Neuroscientist Says Torture Produces False Memories and Bad Intel

By Eliza Strickland | September 22, 2009 10:50 am

waterboarding-demoSleep deprivation. Stress positions. Waterboarding. These interrogation techniques used by the Bush administration in the war on terror were explained, at the time, as harsh but necessary tactics that forced captives to give up names, plots, and other information. But a new look at the neurobiological effects of prolonged stress on the brain suggests that torture damages the memory, and therefore often produces bad intelligence.

Irish neuroscientist Shane O’Mara reviewed the scientific literature about the effect of stress on memory and brain function after reading descriptions of the CIA’s Bush-era interrogation methods. The methods were detailed in previously classified legal memos released in April. O’Mara did not examine or interview any of those interrogated by the CIA [AP].

His findings: “These techniques cause severe, repeated and prolonged stress, which compromises brain tissue supporting memory and executive function” [Wired.com]. The study, to be published in the journal Trends in Cognitive Sciences, took note of the effect of the stress hormone cortisol on the brain, as well as the fear-related hormone noradrenaline’s impact on memory and the ability to distinguish true from false.

O’Mara derides the belief that extreme stress produces reliable memory as “folk neurobiology” that “is utterly unsupported by scientific evidence.” The hippocampus and prefrontal cortex — the brain’s centers of memory processing, storage and retrieval — are profoundly altered by stress hormones. Keep the stress up long enough, and it will “result in compromised cognitive function and even tissue loss,” warping the minds that interrogators want to read [Wired.com].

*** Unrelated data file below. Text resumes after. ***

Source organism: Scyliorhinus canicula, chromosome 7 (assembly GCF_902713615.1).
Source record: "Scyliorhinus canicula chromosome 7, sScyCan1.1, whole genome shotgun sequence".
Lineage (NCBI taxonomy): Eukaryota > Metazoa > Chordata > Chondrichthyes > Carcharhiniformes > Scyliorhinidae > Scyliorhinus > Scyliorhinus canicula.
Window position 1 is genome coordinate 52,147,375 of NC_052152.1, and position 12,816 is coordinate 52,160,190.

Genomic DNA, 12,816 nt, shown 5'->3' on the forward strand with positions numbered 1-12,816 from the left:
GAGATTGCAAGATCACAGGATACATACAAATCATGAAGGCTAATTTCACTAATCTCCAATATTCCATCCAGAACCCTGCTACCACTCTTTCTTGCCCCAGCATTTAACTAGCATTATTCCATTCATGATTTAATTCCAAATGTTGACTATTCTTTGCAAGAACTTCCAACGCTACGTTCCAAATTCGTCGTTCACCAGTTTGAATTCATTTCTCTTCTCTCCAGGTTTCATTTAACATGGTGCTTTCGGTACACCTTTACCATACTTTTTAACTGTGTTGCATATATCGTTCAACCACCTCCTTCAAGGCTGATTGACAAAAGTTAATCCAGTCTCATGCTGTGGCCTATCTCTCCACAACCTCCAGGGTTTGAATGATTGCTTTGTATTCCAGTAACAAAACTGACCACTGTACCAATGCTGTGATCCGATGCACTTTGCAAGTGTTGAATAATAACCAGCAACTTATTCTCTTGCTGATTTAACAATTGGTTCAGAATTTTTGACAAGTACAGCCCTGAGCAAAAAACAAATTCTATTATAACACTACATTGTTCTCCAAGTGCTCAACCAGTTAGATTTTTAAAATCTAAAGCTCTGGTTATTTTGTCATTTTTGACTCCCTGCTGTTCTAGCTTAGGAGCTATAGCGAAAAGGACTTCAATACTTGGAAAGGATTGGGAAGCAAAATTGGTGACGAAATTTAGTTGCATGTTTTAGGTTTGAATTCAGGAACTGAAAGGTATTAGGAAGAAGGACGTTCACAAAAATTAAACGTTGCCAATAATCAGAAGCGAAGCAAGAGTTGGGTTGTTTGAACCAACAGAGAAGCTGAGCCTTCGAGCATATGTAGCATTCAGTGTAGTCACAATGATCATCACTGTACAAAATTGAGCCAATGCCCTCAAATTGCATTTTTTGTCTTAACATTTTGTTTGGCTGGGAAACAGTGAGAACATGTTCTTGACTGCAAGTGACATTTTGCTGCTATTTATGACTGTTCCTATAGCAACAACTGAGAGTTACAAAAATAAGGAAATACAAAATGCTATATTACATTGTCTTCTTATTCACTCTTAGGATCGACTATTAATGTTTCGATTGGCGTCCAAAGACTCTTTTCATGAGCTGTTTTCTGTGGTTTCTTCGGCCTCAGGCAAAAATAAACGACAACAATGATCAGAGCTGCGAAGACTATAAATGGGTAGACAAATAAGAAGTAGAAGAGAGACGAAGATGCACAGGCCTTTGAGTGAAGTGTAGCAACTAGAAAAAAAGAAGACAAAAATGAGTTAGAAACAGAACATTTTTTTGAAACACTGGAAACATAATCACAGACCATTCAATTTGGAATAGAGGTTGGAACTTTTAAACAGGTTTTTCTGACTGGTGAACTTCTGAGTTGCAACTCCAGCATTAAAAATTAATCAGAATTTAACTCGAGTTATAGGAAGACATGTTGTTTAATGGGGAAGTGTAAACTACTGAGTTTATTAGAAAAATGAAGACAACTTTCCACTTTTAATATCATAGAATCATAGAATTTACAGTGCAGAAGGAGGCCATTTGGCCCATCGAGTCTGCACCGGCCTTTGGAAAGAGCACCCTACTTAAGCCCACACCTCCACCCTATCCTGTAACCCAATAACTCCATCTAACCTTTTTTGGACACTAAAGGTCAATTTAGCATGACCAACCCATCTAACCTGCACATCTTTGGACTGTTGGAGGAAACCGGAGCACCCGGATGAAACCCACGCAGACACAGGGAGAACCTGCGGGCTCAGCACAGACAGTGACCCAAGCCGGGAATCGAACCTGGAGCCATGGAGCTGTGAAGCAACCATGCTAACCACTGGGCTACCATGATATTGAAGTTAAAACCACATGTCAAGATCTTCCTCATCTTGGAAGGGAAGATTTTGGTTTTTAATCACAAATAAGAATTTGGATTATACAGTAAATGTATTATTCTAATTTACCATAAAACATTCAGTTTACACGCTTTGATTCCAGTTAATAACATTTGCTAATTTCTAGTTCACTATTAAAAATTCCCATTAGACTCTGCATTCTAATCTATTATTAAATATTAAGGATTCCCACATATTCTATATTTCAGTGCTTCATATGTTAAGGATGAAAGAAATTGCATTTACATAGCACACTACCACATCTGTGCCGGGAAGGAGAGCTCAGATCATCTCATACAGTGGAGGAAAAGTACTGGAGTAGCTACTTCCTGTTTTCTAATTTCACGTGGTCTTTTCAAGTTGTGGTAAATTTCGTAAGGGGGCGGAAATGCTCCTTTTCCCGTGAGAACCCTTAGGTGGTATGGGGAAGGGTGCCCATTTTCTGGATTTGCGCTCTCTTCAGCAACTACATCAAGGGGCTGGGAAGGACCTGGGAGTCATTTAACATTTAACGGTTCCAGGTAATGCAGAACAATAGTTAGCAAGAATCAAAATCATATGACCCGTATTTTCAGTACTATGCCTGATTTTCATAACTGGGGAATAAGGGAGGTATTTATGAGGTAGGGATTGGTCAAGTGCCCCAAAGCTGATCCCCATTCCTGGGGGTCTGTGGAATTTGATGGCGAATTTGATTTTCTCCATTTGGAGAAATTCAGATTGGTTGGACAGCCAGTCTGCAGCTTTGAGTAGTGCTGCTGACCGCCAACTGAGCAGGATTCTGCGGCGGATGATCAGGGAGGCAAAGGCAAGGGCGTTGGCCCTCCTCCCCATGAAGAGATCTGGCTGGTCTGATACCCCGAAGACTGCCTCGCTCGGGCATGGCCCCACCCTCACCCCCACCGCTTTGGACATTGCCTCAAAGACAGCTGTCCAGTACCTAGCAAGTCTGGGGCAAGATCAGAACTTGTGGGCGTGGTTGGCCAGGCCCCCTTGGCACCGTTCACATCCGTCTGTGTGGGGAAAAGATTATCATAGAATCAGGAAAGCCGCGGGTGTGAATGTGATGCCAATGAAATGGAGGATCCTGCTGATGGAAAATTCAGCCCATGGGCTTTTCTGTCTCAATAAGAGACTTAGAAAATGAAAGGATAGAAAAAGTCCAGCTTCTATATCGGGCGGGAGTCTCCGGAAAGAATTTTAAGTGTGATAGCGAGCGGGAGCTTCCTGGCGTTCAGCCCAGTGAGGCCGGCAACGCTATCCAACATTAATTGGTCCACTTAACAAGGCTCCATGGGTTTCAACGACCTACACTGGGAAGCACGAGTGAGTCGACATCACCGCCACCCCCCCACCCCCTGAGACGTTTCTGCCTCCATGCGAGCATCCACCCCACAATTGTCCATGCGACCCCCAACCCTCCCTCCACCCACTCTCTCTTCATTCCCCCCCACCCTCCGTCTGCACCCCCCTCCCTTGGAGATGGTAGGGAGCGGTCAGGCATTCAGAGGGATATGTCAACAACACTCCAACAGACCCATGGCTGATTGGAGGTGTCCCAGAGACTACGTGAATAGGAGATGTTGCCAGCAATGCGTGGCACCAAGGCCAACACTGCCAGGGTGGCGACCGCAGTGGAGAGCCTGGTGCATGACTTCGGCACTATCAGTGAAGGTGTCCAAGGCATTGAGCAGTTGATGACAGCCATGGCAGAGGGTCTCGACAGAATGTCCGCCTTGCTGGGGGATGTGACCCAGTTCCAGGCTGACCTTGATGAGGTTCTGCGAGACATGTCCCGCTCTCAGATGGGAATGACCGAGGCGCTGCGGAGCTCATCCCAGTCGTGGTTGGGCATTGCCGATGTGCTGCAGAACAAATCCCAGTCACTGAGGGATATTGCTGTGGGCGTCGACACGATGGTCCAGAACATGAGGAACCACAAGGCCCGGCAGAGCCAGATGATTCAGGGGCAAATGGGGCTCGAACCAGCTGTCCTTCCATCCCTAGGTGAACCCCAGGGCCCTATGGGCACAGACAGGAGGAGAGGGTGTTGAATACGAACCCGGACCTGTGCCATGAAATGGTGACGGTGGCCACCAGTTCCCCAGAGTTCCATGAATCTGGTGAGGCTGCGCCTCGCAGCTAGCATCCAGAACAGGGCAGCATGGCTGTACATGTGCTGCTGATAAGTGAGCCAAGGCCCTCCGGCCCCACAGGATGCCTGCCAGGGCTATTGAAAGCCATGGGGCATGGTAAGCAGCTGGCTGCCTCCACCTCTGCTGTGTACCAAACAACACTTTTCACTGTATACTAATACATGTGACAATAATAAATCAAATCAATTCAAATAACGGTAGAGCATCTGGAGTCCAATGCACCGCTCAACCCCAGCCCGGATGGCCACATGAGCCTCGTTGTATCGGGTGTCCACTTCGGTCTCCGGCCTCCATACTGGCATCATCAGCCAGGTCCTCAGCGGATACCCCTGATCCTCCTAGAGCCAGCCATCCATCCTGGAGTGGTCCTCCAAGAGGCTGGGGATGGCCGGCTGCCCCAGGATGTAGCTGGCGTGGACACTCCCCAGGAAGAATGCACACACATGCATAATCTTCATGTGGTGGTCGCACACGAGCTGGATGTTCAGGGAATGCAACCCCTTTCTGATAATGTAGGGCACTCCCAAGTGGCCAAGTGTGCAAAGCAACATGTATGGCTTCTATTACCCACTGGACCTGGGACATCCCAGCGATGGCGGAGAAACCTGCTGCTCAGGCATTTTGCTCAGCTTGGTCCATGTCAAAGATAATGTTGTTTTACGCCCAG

The researcher notes that studies of soldiers under extreme stress have shown that the soldiers have trouble recalling personal information, and that brain scans of torture victims have shown unusual patterns of brain activation. According to O’Mara, the studies show that first off, the suspect may parrot or embellish suggestions from the interrogators rather than revealing something both truthful and unknown to the interrogators. Second, cortisol-induced damage to the prefrontal cortex can cause confabulation, or false memories. Because a person being tortured loses the ability to distinguish between true and false memories, as a 2008 study showed, further pain and stress does not cause him to tell the truth, but to retreat further into a fog where he cannot tell true from false [Newsweek].

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Image: flickr / g[wiz]

CATEGORIZED UNDER: Feature, Mind & Brain
  • Coma Coma Coma Chameleon

    Palin Cheney in 2012! Now that’s entertainment!

  • Michael

    Well, all of this isn’t entirely new, but it’s all interesting. The proven best way to extract information is to establish a relationship of some kind of trust with the person being questioned. That individual will eventually tell you a great deal.

    However, that often takes a LONG time. Where time is of the essence, the ‘ticking bomb’ scenario, the questioner cannot be successful with that process. So if thousands of lives are at stake, the questioner has a moral conundrum of the highest order: is torture justified in this particular instance, or is torture NEVER justified?

    Using torture affects the questioner as well as the questioned, and greatly affects the institution that authorizes the torture. All in very negative ways. Are these negative effects acceptable in some extraordinary circumstances, or not?